I feel like the skills have acquired are very versatile and could lead me into other avenues of journalism in the future.
What do you do now? What do you enjoy about what you do?
I know how to write in the most engaging way for an online audience in order to ensure a good experience for the reader and also obtain high levels of traffic for the website. I enjoy the fast-paced nature of the job and the moments when breaking news happens the most.
What path have you taken to get there? Were there any particular areas of interest that lead to you specialising?
I studied the three-year BA journalism course. I did a range of specialisms including photo journalism and sports. I progressed to my current position initially from a part-time role at the Daily Express, working two nights a week as I studied. As the website started to grow I got onboard with the online news team and then made the switch to the online sports desk.
Why did you choose to study at City and how has it helped you?
I chose City for a number of reasons, primarily its reputation within the industry, but also it's location and facilities. The three combined mean you're well set up for work after graduation and a number of my course mates are working in similar roles for other national newspapers and big-name agencies in the city.
What did you enjoy most about your course?
I enjoyed being in the heart of London. City is ideally situated and you'll be hard pushed not to enjoy living and studying in the area. I enjoyed the diversity of the course very much - striking a balance between print, online and broadcast. And the hands-on elements of certain classes were always the most enjoyable, for example filming news stories as part of a group and working on projects such as websites or radio shows.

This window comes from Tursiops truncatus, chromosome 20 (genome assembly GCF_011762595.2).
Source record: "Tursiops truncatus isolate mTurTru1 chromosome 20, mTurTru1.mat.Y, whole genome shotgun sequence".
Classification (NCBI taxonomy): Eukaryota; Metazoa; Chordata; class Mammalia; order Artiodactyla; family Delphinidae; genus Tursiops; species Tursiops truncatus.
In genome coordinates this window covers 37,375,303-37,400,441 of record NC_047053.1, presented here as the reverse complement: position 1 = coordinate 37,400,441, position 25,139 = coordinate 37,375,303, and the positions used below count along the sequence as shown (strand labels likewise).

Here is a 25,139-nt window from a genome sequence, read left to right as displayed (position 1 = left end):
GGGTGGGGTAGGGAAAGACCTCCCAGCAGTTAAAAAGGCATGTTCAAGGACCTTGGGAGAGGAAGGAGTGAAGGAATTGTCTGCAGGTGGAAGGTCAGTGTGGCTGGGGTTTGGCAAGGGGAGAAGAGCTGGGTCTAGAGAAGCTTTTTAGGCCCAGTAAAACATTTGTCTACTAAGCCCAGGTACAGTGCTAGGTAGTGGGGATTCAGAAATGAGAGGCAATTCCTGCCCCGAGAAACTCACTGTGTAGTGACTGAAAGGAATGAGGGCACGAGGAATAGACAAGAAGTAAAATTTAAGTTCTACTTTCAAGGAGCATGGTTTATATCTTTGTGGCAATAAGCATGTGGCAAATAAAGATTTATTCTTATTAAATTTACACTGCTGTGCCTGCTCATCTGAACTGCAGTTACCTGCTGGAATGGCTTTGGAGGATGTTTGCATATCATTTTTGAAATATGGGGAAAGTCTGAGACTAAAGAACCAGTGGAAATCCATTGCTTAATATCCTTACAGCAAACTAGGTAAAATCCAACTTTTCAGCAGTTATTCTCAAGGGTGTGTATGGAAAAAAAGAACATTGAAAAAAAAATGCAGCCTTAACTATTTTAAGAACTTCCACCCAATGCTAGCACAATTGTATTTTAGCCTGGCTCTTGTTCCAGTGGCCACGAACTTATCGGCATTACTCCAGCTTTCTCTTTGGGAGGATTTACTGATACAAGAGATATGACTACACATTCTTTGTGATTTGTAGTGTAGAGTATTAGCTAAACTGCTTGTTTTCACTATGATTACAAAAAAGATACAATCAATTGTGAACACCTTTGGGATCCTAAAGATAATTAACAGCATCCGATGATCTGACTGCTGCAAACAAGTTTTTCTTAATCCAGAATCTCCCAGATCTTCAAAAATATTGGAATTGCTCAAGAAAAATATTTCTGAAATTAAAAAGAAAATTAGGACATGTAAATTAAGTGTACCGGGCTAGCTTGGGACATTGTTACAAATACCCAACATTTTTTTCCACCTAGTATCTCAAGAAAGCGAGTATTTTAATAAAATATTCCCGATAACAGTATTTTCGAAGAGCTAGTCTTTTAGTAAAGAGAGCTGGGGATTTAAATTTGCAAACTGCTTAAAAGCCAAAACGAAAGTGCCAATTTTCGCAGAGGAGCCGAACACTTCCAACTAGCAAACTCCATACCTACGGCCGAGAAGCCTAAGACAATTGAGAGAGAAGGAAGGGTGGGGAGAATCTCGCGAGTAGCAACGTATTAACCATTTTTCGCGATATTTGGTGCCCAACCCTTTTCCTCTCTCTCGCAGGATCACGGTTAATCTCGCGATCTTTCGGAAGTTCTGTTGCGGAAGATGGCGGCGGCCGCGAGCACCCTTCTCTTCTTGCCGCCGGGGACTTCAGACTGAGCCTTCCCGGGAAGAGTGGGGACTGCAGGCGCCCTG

What was the hardest part of your course?
The hardest part of the course is definitely the fact that you rely on other people for your material and therefore grades. If that interview is cancelled or bad or doesn't go as planned then the quality of the work you produce can be at risk. Therefore, I'd recommend being pro-active and not leaving assignments until the last minute. And always make sure you have a plan B.
What was your favourite part of being a City Student?
In all honesty I have no idea. I feel like the skills have acquired are very versatile and could lead me into other avenues of journalism in the future or perhaps a job less directly linked with the news industry itself.
If you could give one piece of advice to a prospective City Journalism student, what would it be?
The biggest piece of advice I can give is try and get experience whilst you're living in London. It will make a huge difference when you graduate and are looking for a job. My experience in the industry, especially online, is we need new members of staff quickly and that bit of previous experience can really make you stand out from the crowd. Also if you're already in the company, even at the lowest level, you will still have an advantage over the competition. If you make a name for yourself and get contacts you can jump ahead of the queue of CVs.